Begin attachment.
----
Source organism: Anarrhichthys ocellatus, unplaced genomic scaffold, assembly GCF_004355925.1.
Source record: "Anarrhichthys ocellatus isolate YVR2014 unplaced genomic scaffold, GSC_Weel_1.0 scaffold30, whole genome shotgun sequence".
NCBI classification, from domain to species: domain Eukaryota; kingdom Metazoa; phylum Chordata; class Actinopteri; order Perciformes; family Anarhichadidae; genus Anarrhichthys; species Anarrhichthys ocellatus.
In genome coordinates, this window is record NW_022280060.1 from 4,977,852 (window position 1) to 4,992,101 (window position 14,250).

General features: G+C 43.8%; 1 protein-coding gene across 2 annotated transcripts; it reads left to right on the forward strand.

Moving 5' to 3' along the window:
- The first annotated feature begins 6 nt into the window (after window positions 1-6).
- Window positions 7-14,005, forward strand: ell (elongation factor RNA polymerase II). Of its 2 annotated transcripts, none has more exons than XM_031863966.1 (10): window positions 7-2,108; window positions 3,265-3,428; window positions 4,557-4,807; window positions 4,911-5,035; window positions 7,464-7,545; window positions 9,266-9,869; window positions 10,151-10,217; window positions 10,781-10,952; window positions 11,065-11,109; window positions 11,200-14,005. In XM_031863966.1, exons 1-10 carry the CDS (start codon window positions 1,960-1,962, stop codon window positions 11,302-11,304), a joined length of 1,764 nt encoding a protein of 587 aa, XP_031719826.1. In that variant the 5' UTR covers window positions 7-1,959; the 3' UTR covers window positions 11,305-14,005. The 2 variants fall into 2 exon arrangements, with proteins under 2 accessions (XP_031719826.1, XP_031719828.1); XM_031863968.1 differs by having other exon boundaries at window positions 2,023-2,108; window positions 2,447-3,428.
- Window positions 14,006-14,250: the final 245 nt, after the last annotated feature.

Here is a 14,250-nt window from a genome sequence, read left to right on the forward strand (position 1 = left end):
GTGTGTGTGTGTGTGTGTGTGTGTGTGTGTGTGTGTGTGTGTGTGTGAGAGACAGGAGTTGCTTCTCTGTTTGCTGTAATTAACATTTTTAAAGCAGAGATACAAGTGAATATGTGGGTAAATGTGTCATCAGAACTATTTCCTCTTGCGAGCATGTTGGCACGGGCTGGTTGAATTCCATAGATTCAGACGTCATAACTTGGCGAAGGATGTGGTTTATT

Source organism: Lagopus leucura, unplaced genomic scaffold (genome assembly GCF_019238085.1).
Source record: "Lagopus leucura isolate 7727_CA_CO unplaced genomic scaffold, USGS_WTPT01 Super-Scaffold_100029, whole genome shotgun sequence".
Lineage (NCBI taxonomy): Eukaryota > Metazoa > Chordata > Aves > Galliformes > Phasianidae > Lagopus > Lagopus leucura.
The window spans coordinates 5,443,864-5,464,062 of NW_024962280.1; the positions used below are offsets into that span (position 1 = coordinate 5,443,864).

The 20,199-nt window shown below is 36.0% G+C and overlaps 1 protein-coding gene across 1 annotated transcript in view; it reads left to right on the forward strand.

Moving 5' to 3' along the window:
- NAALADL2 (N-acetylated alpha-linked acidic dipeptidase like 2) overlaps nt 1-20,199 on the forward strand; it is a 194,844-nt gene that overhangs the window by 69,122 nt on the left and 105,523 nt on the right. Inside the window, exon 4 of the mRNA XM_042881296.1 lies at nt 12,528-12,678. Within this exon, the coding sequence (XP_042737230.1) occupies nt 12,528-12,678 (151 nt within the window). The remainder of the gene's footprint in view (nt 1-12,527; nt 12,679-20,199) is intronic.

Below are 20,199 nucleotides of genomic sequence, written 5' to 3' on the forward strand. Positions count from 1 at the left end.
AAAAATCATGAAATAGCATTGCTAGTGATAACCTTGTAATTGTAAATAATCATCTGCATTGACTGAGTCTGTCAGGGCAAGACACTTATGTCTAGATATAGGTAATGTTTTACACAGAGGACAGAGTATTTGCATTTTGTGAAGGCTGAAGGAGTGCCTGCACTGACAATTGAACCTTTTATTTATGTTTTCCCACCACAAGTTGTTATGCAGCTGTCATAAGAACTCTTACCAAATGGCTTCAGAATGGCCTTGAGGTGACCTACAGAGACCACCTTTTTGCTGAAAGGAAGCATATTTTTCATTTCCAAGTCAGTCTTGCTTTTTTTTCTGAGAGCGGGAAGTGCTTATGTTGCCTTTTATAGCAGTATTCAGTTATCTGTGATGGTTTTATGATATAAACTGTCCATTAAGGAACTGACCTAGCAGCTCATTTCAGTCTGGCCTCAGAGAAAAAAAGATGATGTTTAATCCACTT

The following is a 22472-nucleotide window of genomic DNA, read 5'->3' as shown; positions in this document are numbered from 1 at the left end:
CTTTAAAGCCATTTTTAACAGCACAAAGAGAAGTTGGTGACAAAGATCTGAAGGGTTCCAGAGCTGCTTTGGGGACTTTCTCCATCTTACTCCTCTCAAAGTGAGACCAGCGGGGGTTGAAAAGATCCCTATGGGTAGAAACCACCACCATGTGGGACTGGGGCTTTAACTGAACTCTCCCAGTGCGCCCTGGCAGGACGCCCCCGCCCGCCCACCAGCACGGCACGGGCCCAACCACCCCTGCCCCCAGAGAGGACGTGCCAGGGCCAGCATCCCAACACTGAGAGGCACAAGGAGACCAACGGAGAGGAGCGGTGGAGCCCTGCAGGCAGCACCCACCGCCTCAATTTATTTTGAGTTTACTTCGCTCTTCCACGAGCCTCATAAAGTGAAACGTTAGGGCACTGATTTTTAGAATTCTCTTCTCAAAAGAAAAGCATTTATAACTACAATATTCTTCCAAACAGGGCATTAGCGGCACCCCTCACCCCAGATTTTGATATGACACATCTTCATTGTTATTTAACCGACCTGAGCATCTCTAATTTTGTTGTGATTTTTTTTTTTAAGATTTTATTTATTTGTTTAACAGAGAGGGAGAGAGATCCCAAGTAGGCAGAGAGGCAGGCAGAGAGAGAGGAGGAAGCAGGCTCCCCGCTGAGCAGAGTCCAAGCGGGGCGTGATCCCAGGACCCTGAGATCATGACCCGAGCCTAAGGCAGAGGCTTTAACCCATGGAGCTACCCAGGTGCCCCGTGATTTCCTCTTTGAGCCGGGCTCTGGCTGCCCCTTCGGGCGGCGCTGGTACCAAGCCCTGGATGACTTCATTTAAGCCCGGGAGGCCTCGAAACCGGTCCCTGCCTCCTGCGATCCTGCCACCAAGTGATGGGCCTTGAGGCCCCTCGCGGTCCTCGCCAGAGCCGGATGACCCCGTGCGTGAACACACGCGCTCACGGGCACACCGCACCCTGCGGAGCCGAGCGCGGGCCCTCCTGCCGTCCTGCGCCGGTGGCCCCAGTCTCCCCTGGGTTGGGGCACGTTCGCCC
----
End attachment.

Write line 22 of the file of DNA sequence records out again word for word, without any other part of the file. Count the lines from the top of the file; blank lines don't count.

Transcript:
CTTTAAAGCCATTTTTAACAGCACAAAGAGAAGTTGGTGACAAAGATCTGAAGGGTTCCAGAGCTGCTTTGGGGACTTTCTCCATCTTACTCCTCTCAAAGTGAGACCAGCGGGGGTTGAAAAGATCCCTATGGGTAGAAACCACCACCATGTGGGACTGGGGCTTTAACTGAACTCTCCCAGTGCGCCCTGGCAGGACGCCCCCGCCCGCCCACCAGCACGGCACGGGCCCAACCACCCCTGCCCCCAGAGAGGACGTGCCAGGGCCAGCATCCCAACACTGAGAGGCACAAGGAGACCAACGGAGAGGAGCGGTGGAGCCCTGCAGGCAGCACCCACCGCCTCAATTTATTTTGAGTTTACTTCGCTCTTCCACGAGCCTCATAAAGTGAAACGTTAGGGCACTGATTTTTAGAATTCTCTTCTCAAAAGAAAAGCATTTATAACTACAATATTCTTCCAAACAGGGCATTAGCGGCACCCCTCACCCCAGATTTTGATATGACACATCTTCATTGTTATTTAACCGACCTGAGCATCTCTAATTTTGTTGTGATTTTTTTTTTTAAGATTTTATTTATTTGTTTAACAGAGAGGGAGAGAGATCCCAAGTAGGCAGAGAGGCAGGCAGAGAGAGAGGAGGAAGCAGGCTCCCCGCTGAGCAGAGTCCAAGCGGGGCGTGATCCCAGGACCCTGAGATCATGACCCGAGCCTAAGGCAGAGGCTTTAACCCATGGAGCTACCCAGGTGCCCCGTGATTTCCTCTTTGAGCCGGGCTCTGGCTGCCCCTTCGGGCGGCGCTGGTACCAAGCCCTGGATGACTTCATTTAAGCCCGGGAGGCCTCGAAACCGGTCCCTGCCTCCTGCGATCCTGCCACCAAGTGATGGGCCTTGAGGCCCCTCGCGGTCCTCGCCAGAGCCGGATGACCCCGTGCGTGAACACACGCGCTCACGGGCACACCGCACCCTGCGGAGCCGAGCGCGGGCCCTCCTGCCGTCCTGCGCCGGTGGCCCCAGTCTCCCCTGGGTTGGGGCACGTTCGCCC